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Annual household electricity bill to drop $43 on average

The average Canberra household can expect a $43 cut to their annual electricity bill in 2020-21, following the ACT Independent Competition and Regulation Commission (ICRC) decision on regulated retail electricity prices released today.

In a media statement, ICRC Senior Commissioner Joe Dimasi said “the final decision means that a typical customer on ActewAGL’s standing offer contracts will see a 2.56% reduction in retail electricity prices in 2020-21.” This is equivalent to a decline in real terms (adjusting for inflation) of 4.31%.

“For the average residential household consuming about 6,500 kWh per year, the expected price decrease would translate to a reduction of $43 in their annual bill,” Mr Dimasi said.

“The impact on non-residential customers ranges from a reduction of $265 per year for a large customer to $66 for a small customer.”

The ICRC said the average retail price decrease largely reflects falling prices in the wholesale electricity market. A key driver of these lower wholesale prices is the growth in renewable energy generation. This led to a reduction in wholesale energy purchase costs and national green scheme costs.

The final report of the ICRC’s retail electricity price investigation 2020-24 also made two recommendations to make it easier for consumers to shop around for a better electricity plan. It recommends that the ACT Government:

  • develop a reference bill amount which consumers can use as a common point of comparison for assessing electricity offers; and
  • require retailers to regularly notify their customers if they have a better offer and ask customers to call them for information and assistance with switching.

ACT Council of Social Service (ACTCOSS) CEO, Dr Emma Campbell, said “ACTCOSS welcomes the ICRC’s recommendations and we commend the Chief Minister for directing the ICRC to explore ways to improve the transparency and comparability of electricity offers as part of its investigation.

“We now encourage the ACT Government to act as quickly as possible to implement the ICRC’s recommendations so that Canberrans can move to more affordable energy offers more easily.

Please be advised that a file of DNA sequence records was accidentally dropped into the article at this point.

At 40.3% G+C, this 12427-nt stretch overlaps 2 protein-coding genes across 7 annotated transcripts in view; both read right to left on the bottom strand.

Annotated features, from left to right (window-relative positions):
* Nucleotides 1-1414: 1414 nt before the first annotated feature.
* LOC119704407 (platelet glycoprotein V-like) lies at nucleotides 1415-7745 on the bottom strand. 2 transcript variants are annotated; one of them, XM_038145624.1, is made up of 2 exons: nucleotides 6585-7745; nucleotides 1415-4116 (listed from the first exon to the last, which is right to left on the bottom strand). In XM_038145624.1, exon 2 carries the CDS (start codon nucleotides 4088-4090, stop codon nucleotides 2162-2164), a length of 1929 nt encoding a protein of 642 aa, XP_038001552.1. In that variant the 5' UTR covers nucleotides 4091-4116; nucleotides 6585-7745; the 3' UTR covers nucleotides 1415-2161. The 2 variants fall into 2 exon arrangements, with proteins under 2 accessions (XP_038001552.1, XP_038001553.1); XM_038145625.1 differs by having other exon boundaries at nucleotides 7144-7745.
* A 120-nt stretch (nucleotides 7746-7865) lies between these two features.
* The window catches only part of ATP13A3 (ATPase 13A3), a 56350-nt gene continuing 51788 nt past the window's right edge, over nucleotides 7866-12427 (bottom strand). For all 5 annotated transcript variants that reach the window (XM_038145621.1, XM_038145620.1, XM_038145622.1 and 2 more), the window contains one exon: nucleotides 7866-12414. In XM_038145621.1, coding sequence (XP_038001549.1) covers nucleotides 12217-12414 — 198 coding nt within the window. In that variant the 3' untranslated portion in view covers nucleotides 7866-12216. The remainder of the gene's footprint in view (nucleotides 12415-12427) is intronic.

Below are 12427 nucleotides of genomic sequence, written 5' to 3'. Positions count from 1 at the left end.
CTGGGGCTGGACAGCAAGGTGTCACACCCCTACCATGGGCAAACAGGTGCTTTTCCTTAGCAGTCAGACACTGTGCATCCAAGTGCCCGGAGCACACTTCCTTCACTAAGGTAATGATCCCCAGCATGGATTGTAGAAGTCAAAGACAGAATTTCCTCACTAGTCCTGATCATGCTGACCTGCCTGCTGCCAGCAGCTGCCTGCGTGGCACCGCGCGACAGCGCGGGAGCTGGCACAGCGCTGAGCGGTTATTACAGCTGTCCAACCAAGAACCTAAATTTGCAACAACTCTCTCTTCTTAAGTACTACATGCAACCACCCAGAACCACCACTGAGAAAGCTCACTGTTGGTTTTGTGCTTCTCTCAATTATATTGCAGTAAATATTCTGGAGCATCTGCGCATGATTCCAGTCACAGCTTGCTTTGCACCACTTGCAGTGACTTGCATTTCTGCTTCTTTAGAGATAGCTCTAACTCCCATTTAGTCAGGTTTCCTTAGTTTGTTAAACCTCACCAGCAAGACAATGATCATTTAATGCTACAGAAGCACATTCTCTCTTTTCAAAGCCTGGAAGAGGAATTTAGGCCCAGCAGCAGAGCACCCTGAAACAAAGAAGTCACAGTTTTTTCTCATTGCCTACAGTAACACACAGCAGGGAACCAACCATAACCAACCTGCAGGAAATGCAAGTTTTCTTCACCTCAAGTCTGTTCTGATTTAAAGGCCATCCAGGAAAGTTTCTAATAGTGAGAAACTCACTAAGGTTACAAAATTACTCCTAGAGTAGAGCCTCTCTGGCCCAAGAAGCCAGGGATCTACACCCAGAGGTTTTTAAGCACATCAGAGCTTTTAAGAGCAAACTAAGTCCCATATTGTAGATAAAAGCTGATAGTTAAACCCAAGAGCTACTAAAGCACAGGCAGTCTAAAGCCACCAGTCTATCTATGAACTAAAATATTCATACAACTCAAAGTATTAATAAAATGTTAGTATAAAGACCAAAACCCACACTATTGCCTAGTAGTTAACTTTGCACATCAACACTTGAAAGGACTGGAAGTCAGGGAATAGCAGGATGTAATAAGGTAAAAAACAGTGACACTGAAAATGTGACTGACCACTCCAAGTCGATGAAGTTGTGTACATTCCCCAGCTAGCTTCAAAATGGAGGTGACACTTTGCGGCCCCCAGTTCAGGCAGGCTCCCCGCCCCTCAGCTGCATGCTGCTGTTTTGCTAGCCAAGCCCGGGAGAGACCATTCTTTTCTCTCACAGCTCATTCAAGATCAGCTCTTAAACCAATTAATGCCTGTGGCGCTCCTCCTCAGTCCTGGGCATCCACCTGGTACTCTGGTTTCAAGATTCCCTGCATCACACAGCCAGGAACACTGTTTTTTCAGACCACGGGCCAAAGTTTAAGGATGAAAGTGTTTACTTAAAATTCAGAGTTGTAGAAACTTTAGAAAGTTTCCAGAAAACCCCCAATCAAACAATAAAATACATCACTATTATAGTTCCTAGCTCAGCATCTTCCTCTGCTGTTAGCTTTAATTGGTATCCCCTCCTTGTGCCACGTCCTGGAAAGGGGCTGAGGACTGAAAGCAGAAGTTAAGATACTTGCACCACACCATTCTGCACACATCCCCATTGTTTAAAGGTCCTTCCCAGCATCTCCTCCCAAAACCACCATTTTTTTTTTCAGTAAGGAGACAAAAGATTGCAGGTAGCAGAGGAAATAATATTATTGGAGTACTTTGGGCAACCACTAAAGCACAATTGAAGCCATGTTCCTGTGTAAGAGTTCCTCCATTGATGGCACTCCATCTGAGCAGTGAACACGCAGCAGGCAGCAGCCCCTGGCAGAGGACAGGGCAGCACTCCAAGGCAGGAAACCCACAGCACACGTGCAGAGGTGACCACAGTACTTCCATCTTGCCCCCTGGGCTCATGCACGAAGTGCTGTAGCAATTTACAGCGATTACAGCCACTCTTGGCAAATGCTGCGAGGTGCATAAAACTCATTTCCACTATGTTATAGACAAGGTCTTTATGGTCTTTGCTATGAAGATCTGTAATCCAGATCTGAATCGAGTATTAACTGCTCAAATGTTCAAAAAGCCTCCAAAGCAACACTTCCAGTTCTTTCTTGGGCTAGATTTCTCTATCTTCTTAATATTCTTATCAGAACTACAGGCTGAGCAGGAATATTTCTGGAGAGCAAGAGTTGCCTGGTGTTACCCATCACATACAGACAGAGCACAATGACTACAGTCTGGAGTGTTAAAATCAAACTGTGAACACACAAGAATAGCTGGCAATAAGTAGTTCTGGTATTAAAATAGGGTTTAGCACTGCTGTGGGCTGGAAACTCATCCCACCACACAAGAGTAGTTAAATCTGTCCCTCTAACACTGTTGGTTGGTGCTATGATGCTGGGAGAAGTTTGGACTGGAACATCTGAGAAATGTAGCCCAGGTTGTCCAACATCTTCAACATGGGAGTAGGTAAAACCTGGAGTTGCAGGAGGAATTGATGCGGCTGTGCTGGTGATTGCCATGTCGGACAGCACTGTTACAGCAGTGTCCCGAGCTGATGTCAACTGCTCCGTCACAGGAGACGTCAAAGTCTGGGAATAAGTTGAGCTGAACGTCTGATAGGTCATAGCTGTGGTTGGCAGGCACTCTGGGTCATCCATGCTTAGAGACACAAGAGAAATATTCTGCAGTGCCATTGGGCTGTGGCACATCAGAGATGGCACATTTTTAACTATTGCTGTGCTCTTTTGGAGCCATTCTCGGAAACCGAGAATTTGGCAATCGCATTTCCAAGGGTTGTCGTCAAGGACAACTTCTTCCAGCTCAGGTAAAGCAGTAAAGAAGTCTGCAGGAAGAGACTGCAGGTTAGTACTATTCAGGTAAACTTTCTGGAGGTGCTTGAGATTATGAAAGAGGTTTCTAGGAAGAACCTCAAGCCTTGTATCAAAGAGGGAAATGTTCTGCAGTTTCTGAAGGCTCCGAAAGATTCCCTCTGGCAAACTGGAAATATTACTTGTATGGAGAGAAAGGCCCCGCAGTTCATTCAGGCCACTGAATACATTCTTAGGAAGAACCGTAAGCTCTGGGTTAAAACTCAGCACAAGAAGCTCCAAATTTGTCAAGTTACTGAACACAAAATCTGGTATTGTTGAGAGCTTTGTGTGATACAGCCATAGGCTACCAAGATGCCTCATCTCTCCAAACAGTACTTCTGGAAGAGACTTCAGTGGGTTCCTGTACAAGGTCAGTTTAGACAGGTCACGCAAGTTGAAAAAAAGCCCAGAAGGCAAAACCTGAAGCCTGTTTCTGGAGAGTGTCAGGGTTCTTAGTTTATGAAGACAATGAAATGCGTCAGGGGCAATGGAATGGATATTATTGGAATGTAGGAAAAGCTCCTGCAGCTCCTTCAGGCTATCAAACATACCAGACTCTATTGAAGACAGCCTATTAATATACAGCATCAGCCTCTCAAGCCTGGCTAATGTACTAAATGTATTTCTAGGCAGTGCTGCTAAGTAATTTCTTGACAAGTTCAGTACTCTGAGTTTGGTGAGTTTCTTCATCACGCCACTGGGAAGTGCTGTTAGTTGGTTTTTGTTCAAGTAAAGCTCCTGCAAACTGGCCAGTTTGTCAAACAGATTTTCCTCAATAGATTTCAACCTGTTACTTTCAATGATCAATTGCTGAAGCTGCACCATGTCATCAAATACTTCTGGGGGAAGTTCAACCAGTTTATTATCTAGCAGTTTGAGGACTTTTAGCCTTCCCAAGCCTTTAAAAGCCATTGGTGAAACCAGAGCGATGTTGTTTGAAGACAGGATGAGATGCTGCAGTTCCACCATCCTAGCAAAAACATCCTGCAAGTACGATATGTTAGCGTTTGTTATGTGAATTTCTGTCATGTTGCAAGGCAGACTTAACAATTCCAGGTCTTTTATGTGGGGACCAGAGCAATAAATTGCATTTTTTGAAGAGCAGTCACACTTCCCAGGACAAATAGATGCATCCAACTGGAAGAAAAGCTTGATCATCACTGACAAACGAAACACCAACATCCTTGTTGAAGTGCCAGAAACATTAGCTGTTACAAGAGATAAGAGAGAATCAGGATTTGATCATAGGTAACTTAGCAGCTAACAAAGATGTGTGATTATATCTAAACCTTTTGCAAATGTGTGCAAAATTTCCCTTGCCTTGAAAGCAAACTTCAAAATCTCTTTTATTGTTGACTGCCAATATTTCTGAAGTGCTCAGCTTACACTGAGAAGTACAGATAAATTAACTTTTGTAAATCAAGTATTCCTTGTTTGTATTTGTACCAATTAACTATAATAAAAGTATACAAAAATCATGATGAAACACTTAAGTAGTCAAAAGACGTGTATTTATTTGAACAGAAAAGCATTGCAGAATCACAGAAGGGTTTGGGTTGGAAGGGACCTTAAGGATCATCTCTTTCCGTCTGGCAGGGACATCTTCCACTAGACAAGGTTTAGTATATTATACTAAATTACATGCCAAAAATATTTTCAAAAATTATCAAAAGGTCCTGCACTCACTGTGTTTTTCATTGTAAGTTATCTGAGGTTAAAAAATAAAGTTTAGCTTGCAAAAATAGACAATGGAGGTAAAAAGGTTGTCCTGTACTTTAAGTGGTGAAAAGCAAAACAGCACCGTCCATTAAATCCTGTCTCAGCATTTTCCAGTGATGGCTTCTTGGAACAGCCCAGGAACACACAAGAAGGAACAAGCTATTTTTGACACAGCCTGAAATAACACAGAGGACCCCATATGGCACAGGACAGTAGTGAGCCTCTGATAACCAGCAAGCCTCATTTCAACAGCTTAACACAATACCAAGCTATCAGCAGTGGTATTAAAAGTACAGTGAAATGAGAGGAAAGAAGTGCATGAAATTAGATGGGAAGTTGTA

“We commend the ICRC for the efforts it took to understand the challenges faced by ACT energy consumers in choosing from the different offers available from various energy retailers.

“A survey undertaken by the ICRC found that over two-thirds of Canberrans have difficulty comparing electricity plans due to there being too many different terms and conditions, and a lack of clarity as to how discounts are calculated. It found that less than one-fifth of Canberrans are ‘confident’ that their current electricity plan is best for their circumstances,” Dr Campbell said.

“Electricity is an essential service and people should not have to wade through complex and confusing information to access more affordable energy. The ICRC’s final report indicates that there will be little price relief for Canberrans over the next year after a decade of significant electricity price increases. The measures recommended by the ICRC would provide a way to access some price relief by supporting customers to change to a better offer and/or retailer,” she said.

According to Dr Campbell, the introduction of ‘better offer notifications’ in the ACT would reduce the burden on consumers and place more accountability on retailers, requiring them to advise their customers if they would save money by moving to one of their other offers. The introduction of a ‘reference bill amount’ will make it easier to compare electricity offers from different retailers.

“There are some supports already in place and ACTCOSS strongly encourages people to visit the Australian Government’s Energy Made Easy website now to find the best electricity and/or gas offers across all ACT energy retailers,” she said.

Dr Campbell said ACTCOSS expected that a greater number of Canberrans will struggle to pay their winter energy bills this year due to the impacts of the COVID-19 pandemic, including loss of income and bigger bills due to spending more time at home.

“While far from a panacea, helping people make sure they are not paying more for their energy than they need to would assist in reducing this impact,” she said.

“These are simple measures that will have a positive impact, especially for people living in low-income households. We urge the ACT Government to move quickly to implement the measures recommended by the ICRC for the benefit of all Canberrans during a particularly challenging time.”

The final report is available on the ICRC website.

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